Saturday, July 7, 2012

Fifty shades of the same old same old

One way to judge just how phenomenal a cultural phenomenon is, is to start typing the person/scandal/film etc into Google and see how many letters it takes to predict what you are looking for.

Right now typing "5" into Google brings up 'Fifty Shades of Grey' - an impressive one character score which handily beats 'Jesus' which requires three characters to predict.

This is the novel which, unless you have been living in a darkened room with a blindfold on (a bit like the heroine of the book probably), you will know is the fastest selling book of all time - excluding Harry Potter.  A remarkable achievement for a book which is aimed only at the female half of the population and which, unlike the Potter series, is not being bought by the vast young adult market.

I haven't read any of the trilogy but I am always fascinated by the phenomena of bestsellers and have read a few articles like this one: Why women love Fifty Shades of Grey.

The thing that interests me about the story of Fifty's success is not its adult content but rather the fact that it has been universally panned as a piece of writing, even by its readers who have then proceeded to rush out and buy the other two books in the trilogy.

We are not just talking about some highbrow (and probably jealous) literary reviewers slagging off the quality of the prose.  Dan Brown's 'Da Vinci Code' and JK Rowling came in for this kind of criticism but people were still captivated by the story and the fictional worlds the authors had created.  Most of us recognise that the popularity of a book has little to do with elegant writing of the kind that say Sebastian Faulks* is capable of.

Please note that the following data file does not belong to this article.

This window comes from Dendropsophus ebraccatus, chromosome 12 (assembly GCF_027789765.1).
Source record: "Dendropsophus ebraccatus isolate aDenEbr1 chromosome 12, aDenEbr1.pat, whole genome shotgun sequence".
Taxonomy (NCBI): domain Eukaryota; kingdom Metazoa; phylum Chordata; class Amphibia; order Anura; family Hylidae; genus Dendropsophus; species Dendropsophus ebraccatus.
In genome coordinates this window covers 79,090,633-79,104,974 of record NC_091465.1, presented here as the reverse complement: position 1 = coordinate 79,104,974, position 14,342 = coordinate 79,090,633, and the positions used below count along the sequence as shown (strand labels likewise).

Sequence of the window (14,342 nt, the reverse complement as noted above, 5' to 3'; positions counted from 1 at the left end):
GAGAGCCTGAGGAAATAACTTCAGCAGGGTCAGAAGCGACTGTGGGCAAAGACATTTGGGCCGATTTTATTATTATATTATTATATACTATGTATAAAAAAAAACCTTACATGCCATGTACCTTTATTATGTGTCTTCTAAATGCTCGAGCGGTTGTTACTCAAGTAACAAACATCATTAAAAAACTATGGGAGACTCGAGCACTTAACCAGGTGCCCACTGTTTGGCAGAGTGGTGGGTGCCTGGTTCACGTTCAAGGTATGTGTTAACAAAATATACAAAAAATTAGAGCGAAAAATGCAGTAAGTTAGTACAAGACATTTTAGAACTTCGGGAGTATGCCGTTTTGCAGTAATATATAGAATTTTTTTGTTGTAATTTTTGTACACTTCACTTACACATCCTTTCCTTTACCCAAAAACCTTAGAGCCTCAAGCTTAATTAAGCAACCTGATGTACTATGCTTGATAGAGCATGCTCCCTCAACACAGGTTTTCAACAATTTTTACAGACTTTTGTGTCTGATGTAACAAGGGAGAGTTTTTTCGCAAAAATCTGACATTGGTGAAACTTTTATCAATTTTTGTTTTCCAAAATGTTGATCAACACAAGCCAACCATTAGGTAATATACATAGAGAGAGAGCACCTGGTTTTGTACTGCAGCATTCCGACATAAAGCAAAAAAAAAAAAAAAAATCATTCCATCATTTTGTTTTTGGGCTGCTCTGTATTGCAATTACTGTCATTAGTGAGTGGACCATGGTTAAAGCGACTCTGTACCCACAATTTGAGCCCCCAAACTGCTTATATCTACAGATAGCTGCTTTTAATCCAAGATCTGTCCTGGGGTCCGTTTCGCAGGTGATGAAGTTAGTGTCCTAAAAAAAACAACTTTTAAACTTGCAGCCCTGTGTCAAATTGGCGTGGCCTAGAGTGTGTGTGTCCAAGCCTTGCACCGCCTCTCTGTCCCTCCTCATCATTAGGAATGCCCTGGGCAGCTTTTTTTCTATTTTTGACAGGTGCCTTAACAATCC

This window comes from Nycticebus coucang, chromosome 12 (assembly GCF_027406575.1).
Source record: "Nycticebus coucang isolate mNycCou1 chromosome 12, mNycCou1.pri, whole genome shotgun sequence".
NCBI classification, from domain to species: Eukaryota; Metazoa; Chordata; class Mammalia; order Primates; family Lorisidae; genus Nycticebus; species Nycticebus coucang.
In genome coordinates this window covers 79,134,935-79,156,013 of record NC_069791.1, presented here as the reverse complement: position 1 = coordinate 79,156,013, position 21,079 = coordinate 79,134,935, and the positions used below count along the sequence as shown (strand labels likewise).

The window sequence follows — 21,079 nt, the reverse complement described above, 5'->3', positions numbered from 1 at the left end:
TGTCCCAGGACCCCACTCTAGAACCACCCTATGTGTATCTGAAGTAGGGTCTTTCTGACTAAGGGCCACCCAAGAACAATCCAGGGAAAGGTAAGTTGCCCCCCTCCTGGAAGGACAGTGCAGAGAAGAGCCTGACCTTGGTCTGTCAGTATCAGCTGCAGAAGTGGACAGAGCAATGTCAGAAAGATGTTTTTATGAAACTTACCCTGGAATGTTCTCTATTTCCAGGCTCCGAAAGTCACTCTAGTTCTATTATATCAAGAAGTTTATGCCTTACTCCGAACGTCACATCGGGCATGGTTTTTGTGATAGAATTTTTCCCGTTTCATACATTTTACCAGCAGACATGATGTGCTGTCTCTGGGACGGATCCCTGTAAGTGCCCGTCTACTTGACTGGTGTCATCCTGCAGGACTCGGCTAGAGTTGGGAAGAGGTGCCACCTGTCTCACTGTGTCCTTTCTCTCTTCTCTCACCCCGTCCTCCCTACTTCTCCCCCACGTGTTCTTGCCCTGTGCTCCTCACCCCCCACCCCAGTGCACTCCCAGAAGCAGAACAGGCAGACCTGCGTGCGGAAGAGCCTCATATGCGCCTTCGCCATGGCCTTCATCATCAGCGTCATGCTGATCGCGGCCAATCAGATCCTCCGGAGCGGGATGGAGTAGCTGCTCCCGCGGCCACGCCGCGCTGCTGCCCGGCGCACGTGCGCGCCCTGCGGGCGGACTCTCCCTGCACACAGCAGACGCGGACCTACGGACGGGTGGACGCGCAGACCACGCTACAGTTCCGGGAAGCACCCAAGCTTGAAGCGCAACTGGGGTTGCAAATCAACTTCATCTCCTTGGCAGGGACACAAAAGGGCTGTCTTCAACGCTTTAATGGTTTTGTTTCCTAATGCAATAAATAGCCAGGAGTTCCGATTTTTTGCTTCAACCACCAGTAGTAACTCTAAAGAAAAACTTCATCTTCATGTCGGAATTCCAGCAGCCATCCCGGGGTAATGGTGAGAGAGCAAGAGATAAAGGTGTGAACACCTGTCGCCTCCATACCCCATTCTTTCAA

* - great author but with a woeful Google test score of 10

But the criticism of EL James' novels is of a different order.  It's not just the prose style that gets a pasting.  I saw one article which estimated that 95% of online reviews were negative, criticising the plotting, characterisation and even the much-hyped sex scenes.

Just look at the parodies that are springing up such as "Fifty Sheds of Grey" on Twitter which is an inspired collection of snippets from the book as written by a gardener.  Sample: 'I lay back exhausted, gazing happily out of the shed window. Despite my concerns about my inexperience, my rhubarb had come up a treat . .'  or 'Lady Christina bit her lip as she eyed my dripping brush.  Somehow I knew it wouldn't be long before I was touching up her gazebo'.

The book is a joke, but  an amazingly successful one.  Obviously the press hooha about the adult content and the natural desire to see what all the fuss is about are now driving the sales to warp speed, but there must be some core appeal particularly to explain the success of books two and three.

Distilling all the explanations I have read about what this appeal might be, it seems that the romance rather than the eroticism is the key: how will the relationship between the two leads work out?  Will she?  Should she?  In other words the staple content of all romantic fiction since time immemorial.  The genius lies in the choice of a novel and daring device for creating the romantic tension: the hero's dubious sexual predilections.

Readers can read a very old and hackneyed fictional form and feel they are reading something fresh, original and controversial.  It's the same trick that works in every field of entertainment - put a new twist on an old favourite - but it's devilishly hard to do so hats off to EL James.  Now back to the parodies:

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